5.2. Absolute magnitude

The upper left panel of Fig. 3 displays the Tully-Fisher relation for the dwarfs, albeit with no correction of line widths for tilt (as discussed above). As expected, the dispersion is large. The fitted relation is (6)with the standard deviation being 0.95   mag. By comparison, the expected vertical scatter due to observational errors alone is only 0.27   mag (the quadrature sum of the uncertainties in the abscissa and ordinate). Even if all motions were rotational, the dispersion in axis ratios is such that only about 0.5   mag of the scatter would be attributable to projection.

The upper right panel of Fig. 3 displays the fundamental plane of Vaduvescu et al. (2005), with the fit updated. For the sample here, (7)where μ0 is the observed central surface brightness in mag   arcsec-2 (i.e., without any correction for projection). The standard deviation is 0.63   mag. The dispersion worsened when surface brightnesses were corrected for tilt (assuming an oblate spheroidal geometry: see Sect. 5.4). Efforts to improve the fit by attributing some of the motions to rotation, and correcting for tilt accordingly, met with failure. The scatter is larger than suggested by Vaduvescu & McCall (2008), probably because of changes to rejection criteria. Most importantly, as noted by Vaduvescu & McCall (2008), it is much larger than the dispersion to be expected on the basis of observational errors alone, which is 0.28   mag.

5.3. Mass

The unexplained scatter in absolute magnitudes motivated the development of a corresponding plane for the baryonic mass Mbary which would accommodate the often significant but highly variable proportion of matter in gaseous form. There was reason to be optimistic that a well-defined relationship might be found because the baryonic Tully-Fisher relation for rotationally-supported systems is so tight (McGaugh et al. 2000; McGaugh 2005, 2011). Most of the galaxies in the sample appear to be pressure-supported, with random motions being close to isotropic (see Sect. 5.4), so on energy grounds it is reasonable to construct the baryonic Tully-Fisher relation by substituting radial velocity dispersions for circular velocities (McGaugh et al. 2010; Wolf et al. 2010).

The computation of baryonic masses required the adoption of a mass-to-light ratio for the stars, since (8)Here, LKs is the luminosity in Ks and Υ = Mstars / LKs is the mass-to-light ratio of the stars in Ks. Attention was restricted to the sech component of the light distribution. The contribution of a burst component to the mass was assumed to be negligible. This approximation is justified in Sect. 5.5, where the consequences of accommodating the light of a burst are discussed.

The best estimate of Υ was gained from analysis of the gravitational potential (see Sect. 5.4), which yielded a solution of 0.88 ± 0.20. To establish the most credible relationship between the baryonic mass and observables, then, the mass-to-light ratio was fixed at 0.88. The corresponding stellar and baryonic masses are summarized in Table 5.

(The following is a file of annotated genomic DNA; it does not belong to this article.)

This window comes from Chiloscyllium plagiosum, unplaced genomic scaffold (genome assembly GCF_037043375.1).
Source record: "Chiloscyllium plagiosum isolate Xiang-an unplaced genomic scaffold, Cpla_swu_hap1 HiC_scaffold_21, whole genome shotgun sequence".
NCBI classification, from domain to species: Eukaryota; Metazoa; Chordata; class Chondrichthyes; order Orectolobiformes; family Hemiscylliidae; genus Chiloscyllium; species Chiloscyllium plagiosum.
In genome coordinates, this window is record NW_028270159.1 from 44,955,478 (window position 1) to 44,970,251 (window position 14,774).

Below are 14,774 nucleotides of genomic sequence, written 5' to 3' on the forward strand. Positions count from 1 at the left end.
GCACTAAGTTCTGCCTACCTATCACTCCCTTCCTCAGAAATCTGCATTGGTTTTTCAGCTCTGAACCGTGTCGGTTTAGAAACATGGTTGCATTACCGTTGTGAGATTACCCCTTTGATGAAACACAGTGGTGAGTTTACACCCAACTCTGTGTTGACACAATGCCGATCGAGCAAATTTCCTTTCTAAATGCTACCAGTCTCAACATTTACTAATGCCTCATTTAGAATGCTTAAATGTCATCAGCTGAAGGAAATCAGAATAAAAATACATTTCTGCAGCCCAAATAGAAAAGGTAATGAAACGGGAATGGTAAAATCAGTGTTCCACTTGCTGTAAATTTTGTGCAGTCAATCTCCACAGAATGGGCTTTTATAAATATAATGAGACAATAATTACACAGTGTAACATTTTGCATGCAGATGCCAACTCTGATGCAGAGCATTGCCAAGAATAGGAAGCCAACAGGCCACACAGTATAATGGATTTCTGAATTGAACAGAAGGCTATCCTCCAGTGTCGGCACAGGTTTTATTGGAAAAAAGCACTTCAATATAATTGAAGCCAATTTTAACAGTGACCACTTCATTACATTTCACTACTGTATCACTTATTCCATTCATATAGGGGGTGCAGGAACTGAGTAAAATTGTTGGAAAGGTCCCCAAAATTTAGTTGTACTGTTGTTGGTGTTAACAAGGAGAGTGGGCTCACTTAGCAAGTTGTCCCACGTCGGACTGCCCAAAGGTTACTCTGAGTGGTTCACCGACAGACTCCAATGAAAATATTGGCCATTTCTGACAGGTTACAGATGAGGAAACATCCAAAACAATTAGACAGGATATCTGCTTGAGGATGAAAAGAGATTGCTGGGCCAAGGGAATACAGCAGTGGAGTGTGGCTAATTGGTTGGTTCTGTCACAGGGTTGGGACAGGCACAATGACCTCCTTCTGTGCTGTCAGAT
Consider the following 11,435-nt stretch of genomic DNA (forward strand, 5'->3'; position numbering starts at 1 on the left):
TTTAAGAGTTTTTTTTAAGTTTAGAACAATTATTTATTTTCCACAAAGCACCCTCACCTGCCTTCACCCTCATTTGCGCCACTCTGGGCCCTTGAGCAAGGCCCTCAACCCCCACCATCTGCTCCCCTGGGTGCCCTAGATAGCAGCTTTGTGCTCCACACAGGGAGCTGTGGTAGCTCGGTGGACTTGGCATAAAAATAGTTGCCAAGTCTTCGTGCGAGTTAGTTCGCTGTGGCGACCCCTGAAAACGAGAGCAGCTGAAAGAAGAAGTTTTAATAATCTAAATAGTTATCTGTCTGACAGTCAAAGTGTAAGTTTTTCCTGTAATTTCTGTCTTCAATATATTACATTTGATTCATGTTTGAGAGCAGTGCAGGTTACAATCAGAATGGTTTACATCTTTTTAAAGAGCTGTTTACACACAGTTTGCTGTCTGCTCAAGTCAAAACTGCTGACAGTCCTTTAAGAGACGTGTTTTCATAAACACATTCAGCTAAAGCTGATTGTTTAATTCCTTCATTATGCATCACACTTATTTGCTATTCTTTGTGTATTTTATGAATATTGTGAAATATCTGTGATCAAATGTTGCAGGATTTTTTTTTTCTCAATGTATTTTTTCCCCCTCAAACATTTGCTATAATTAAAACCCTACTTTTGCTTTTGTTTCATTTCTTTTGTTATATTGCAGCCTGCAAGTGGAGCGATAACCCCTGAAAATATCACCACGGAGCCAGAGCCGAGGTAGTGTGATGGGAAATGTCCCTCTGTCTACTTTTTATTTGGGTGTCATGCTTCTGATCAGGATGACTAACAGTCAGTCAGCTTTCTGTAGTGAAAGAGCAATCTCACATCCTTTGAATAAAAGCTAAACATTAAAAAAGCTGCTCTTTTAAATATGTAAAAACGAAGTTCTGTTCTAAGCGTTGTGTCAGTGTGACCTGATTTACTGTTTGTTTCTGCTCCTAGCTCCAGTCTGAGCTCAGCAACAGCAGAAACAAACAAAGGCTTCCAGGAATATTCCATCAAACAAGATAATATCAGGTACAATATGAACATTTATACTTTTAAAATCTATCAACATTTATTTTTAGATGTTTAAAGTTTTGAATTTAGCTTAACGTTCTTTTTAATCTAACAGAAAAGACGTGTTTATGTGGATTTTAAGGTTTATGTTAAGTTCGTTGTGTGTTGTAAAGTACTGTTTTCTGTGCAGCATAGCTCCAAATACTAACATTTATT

Surprisingly, the baryonic Tully-Fisher relation proved to be as highly dispersed as the fundamental plane. It is displayed in the middle left panel of Fig. 3. The fitted relation is given by (9)The dispersion is 0.24   dex (0.61   mag), versus the expected value of 0.08   dex based upon observational uncertainties alone.

An improvement to the baryonic Tully-Fisher relation was realized by introducing surface brightness as a second parameter. The resulting baryonic plane, which is displayed in the middle right panel of Fig. 3, is described by (10)(for Υ = 0.88). The standard deviation is 0.20   dex (0.49   mag). Although lower than found for the Tully-Fisher relation, it is still much higher than the expected value of 0.08   dex based upon observational uncertainties. The fit did not improve when the surface brightnesses were corrected for projection (see Sect. 5.4). Allowing Υ to be free, the dispersion dropped somewhat to 0.17   dex. However, the solution for Υ was 0.15 ± 0.05, which is unreasonably low compared to expectations from population syntheses (Portinari et al. 2004).

5.4. Potential

Thirty-two galaxies in the sample have line profiles which have been observed with a resolution of 2   km   s-1 or less. Profiles are close to being Gaussian in shape, which suggests that the dynamics of dIs may be simple. As a starting point, it is reasonable to posit that the systems are close to being virialized. Virialization requires that (11)where T is the kinetic energy and Ω is the potential energy. If the line width is predominantly controlled by gravity, and if the potential defined by the baryonic mass scales with the potential setting the line width (which in large part must be controlled by the amount of dark matter), then one might surmise that (12)Henceforth, P will be referred to as the “baryonic potential”.

The baryonic potential (the stellar component of which being defined by the mass of the sech component) is plotted as a function of line width in the lower left panel of Fig. 3. The relationship is given by (13)The standard deviation of the fit is 0.24   dex (0.59   mag), which, surprisingly, is comparable to that for the fits to the baryonic mass. However, the introduction of surface brightness as a second parameter reduced the dispersion drastically. With the mass-to-light ratio fixed at 0.88 (see below), the following relationship was found: (14)The standard deviation is only 0.12   dex (0.29   mag). The dispersion did not change significantly when the mass-to-light ratio was allowed to vary.

thumbnail Fig. 4

Residuals in the potential as a function of the axis ratio q = b / a. The dashed line displays the slope of the expected relationship for oblate spheroids (the y-intercept having been fixed at zero).

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thumbnail Fig. 5